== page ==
A dead whale was washed ashore on Dehiwala Beach on Friday evening, causing considerable excitement among residents in the area. Fishermen had earlier spotted a whale carcass floating out at sea. The 45-foot long mammal was in a badly decomposed condition, and had to be buried the next day. Experts say the dead whale could have been floating in the sea for more than a month.
|The carcass washed ashore at the Dehiwala beach
Much of the whale’s black skin had peeled off, and the skeleton was showing in places. The tail and fins were intact, but the head had rotted beyond identification.
Pubudu Weeraratne, president and senior instructor for the Young Zoologists’ Association, believed the mammal could have been a species of baleen whale, judging by the shape of the jaws and the absence of teeth. Baleen whales have no teeth; they filter their food through what are known as baleen plates.
The seas around Sri Lanka carry five species of baleen whale – the blue whale, the humpback whale, the minke whale, the Bryde’s whale and the fin whale. Mr. Weeraratne said it could have been a medium-sized blue whale or a Bryde’s whale.
Despite the foul smell, residents in the area rushed to see the dead giant before it was buried by the Dehiwala-Mt. Lavinia Municipal Council yesterday morning.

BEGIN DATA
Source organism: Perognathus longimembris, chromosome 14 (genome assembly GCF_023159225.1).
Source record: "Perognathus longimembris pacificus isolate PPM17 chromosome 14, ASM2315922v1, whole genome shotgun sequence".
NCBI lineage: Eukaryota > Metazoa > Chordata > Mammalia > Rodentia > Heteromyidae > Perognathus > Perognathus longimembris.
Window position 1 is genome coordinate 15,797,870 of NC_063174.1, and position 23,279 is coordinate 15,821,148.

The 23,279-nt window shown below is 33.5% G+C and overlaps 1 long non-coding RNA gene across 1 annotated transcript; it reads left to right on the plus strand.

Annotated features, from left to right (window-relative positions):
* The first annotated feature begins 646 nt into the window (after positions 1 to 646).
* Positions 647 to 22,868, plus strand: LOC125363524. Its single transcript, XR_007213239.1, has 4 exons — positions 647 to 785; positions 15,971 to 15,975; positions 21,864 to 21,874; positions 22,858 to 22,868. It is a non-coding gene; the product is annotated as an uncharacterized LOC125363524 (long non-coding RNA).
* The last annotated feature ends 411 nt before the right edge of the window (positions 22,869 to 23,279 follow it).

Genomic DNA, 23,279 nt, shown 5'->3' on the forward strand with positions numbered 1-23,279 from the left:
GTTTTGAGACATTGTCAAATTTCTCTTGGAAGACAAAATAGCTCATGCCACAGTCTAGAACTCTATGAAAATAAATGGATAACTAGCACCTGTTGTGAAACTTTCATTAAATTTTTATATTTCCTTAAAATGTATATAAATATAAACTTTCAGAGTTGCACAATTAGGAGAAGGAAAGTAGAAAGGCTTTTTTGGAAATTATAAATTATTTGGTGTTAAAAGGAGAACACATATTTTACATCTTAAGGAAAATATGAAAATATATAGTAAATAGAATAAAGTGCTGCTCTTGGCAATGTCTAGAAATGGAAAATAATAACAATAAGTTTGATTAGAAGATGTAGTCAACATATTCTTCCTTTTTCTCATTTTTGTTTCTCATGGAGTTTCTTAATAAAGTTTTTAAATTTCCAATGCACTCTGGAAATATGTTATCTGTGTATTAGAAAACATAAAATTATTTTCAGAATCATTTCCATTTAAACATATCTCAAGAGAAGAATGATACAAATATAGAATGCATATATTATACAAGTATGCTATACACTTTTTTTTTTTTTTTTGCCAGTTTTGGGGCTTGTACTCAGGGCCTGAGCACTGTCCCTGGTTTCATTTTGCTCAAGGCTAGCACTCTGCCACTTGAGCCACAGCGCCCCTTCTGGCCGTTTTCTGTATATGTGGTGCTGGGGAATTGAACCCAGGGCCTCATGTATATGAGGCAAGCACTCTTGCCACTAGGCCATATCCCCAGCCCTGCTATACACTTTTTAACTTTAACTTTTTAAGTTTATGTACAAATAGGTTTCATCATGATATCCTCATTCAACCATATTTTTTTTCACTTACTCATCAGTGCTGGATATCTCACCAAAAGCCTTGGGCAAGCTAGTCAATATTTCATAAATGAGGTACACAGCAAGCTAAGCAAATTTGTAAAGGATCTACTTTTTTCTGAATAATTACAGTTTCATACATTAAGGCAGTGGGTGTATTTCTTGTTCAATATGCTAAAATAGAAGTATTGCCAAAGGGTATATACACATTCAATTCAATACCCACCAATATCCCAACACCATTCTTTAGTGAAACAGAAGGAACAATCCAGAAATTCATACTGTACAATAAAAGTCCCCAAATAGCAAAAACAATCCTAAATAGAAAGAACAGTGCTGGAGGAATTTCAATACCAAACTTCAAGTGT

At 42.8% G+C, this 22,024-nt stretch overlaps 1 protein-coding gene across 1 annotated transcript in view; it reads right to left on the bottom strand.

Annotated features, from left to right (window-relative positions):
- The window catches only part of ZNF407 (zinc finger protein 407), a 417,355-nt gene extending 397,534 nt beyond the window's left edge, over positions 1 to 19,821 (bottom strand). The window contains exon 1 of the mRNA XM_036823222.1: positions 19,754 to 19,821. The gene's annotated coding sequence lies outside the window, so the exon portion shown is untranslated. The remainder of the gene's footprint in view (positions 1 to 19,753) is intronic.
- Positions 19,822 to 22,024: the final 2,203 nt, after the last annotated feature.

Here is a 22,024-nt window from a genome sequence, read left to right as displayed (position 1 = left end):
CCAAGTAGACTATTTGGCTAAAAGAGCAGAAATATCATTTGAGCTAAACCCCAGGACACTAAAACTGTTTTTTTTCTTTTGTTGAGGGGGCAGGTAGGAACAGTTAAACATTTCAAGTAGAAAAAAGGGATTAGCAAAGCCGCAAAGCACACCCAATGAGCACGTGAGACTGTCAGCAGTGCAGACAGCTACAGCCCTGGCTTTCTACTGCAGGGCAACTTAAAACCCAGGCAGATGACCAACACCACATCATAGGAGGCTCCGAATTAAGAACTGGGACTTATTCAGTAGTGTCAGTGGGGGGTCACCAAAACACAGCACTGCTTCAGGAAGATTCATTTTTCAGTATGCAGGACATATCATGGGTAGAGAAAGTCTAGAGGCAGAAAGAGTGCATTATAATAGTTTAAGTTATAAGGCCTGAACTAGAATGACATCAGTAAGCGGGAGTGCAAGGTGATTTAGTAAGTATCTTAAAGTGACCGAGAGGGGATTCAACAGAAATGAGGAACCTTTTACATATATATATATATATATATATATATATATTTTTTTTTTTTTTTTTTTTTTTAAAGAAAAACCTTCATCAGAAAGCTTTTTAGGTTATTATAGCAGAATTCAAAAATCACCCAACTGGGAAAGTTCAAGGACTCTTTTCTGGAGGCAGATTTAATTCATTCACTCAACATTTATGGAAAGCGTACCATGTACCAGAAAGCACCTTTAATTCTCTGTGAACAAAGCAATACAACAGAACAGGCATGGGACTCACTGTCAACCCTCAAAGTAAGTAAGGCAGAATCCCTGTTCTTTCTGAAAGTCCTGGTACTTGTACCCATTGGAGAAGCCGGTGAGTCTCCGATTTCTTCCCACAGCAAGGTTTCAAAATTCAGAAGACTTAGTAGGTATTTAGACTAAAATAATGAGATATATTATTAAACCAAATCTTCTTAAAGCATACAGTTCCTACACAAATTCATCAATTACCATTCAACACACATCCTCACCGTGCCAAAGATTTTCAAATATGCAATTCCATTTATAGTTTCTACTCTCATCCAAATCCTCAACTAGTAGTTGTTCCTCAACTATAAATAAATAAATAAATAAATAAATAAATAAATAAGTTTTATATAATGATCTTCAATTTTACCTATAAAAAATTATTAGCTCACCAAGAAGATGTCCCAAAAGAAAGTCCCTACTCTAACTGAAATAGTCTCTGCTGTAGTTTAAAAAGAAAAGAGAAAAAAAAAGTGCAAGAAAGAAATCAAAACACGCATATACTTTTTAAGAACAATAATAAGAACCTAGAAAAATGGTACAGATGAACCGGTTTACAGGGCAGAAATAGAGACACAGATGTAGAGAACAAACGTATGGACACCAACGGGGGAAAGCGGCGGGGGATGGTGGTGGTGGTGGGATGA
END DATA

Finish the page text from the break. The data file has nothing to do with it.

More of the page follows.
This is the fifth dead whale to appear on the Colombo coastline in the past decade, according to Municipal Council Deputy Commissioner Sarath Fernando. The first carcass was washed up near the Mount Lavinia Hotel, the second in front of Wasala Road, the third near Oben Place, and the fourth near the Dehiwala railway station. In June last year, a Sperm Whale was washed ashore close to the Wellawatte Kinross Club.
Mt. Lavinia resident Nishantha told the Sunday Times that he went to see the Mt. Lavinia Hotel whale a decade ago. That was a real giant, he recalled, twice as big as Friday’s whale. It took three days to dig a hole big enough to bury the giant, he said, adding that the municipality now has heavy machinery that can do the job in hours.
Arjan Rajasuriya, an officer attached to the National Aquatic Resources Research and Development Agency (NARA), observed that most of the whale carcasses were washed ashore during the southwest monsoon season, between May and September. At this time of year, ocean currents move in the direction of the land. This year the sea currents may have started moving early, bringing with them the giant carcass that might have been floating far out at sea.
Whales usually die from natural causes, but some are casualties of collisions with large ocean-going vessels. Ribs in the Dehiwela whale carcass were broken, but Arjan said this could have happened in a mid-sea collision after the whale had died.
Three weeks ago, members of the Colombo Divers association spotted a whale carcass 8 to 10 kilometres at sea. Colombo Divers co-founder Nishan Perera said carcass was heavily decomposed, suggesting it might have been the same mammal that that washed ashore on Friday.
Leading marine mammal expert Anouk Illangakoon says dead whales turning up the beach is not an unusual phenomenon, considering that 27 varieties of marine mammals swim in the seas around Sri Lanka.